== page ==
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Chattanooga Tennessee - A Choo Choo and More
Senior citizens who remember the famous Glenn Miller song,
Chattanooga Choo Choo will be able to relate to my thoughts when I visited
I entered the lobby of the Chattanooga Choo Choo Holiday Inn and
I could not stop the words of the song from dancing through my mind. I
wanted very much to approach the desk and ask, "Pardon me boy, is this the
Chattanooga Choo Choo?" As a matter of fact, it definitely is the famous
train and the theme runs through the complex.
The hotel offers a total of 364 rooms including 48 Victorian
train cars that have been renovated and converted to comfortable guest
rooms. Lunch in the Station House Restaurant was a fun time. Our order was
delivered promptly and served by a singing waiter, a trademark of the
restaurant. But the memorable meal was dinner. We ate in the Dinner in the
Diner, an authentic Victorian dining car. I must say that Glenn Miller did
not exaggerate when he sang the words, "nothing could be finer".
I was able to find souvenirs of my stay when I explored the many
small shops that surround the hotel/train area, while for those who are true
railroad buffs a visit to the world's largest model HO gauge railroad was in
But the Choo Choo isn't the only thing Chattanooga has to offer
visitors. The hotel is located just a short distance from many attractions
sure to please a variety of interests.
I found a welcome feature of the city to be a free electric
shuttle that transports passengers around the area so, for most sightseeing,
you can leave your car and forget about navigating the streets of an
Chattanooga has many museums in addition to art and sculpture.
Several caught my attention such as the African American Museum where
pictures, film and exhibits, demonstrate the history, culture and
contributions of African Americans to all segments of life.
Another is the International Towing and Recovery Museum. My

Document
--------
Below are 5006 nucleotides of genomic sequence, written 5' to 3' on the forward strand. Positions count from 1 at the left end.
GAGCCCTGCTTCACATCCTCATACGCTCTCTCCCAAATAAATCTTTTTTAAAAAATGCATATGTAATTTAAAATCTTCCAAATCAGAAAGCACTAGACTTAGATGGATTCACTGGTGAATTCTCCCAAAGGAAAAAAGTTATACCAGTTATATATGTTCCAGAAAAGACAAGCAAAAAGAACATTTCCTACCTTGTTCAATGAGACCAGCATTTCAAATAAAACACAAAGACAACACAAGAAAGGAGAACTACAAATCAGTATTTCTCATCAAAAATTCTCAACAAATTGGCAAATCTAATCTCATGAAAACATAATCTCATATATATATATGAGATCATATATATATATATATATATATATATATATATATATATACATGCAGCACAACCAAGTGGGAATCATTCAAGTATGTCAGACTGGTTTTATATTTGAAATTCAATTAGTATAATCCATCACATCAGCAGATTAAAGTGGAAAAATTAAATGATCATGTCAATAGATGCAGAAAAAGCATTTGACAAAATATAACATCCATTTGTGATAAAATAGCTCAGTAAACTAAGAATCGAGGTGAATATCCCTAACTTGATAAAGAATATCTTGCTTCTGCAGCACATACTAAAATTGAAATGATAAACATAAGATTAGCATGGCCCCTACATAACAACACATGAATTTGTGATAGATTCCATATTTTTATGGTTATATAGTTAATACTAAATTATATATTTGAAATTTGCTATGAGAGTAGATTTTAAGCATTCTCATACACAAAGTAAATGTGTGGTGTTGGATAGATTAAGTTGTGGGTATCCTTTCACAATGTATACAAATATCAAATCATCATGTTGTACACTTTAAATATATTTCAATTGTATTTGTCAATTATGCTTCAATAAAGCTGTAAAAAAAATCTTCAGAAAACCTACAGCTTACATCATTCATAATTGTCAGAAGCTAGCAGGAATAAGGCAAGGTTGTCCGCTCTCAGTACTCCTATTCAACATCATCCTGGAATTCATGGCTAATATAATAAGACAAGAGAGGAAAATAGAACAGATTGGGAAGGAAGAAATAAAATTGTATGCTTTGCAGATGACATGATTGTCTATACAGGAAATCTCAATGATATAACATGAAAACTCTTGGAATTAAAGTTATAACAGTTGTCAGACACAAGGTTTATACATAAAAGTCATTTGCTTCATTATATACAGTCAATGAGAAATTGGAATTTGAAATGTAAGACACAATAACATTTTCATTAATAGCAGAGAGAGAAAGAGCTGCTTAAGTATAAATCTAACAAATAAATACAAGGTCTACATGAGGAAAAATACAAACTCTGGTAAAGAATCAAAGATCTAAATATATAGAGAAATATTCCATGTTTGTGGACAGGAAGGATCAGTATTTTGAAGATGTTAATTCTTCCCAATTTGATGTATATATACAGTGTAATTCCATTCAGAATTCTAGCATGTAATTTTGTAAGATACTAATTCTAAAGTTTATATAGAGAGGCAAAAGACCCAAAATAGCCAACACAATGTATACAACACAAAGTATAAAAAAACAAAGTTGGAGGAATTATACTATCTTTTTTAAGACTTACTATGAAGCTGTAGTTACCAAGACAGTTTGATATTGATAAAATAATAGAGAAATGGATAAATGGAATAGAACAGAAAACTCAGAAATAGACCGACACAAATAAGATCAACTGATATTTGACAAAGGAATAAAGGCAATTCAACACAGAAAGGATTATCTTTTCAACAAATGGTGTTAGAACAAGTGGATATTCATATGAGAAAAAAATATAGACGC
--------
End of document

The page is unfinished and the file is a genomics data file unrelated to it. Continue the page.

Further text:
first reaction to the suggestion that we visit was, "Oh great. This will be
a big, dusty garage filled with dirty, old tow trucks." Imagine my surprise
when I discovered that the collection consisted of some of the most
beautiful, (yes, I said beautiful) tow trucks. Included is everything from
a 1913 Locomobile Holmes Wrecker to a 1929 Chrysler Tow Truck. The vehicles
are in pristine condition and a pleasure to view. It proved to me that I
should never prejudge a site. If I had followed my first instinct I would
have missed something very special.
One of the most interesting excursions was to the Houston Museum
of Decorative Arts. The history behind the museum is as interesting as the
place itself. This collection, located in a renovated, century-old house in
Chattanooga's downtown Arts District, is a memorial to a colorful area
character known as "Antique Annie". It is said that as a young woman she
was attractive, and this must have been true since she married often. There
is documentation for nine marriages and it is believed the final number is
closer to twelve. Each marriage ended in divorce. When the Depression hit
she refused to sell her beloved antiques to pay her bills. Instead she
built, with her own hands and the help of a neighbor's boy, a huge barnlike
structure at the edge of town and lived there with her collection until she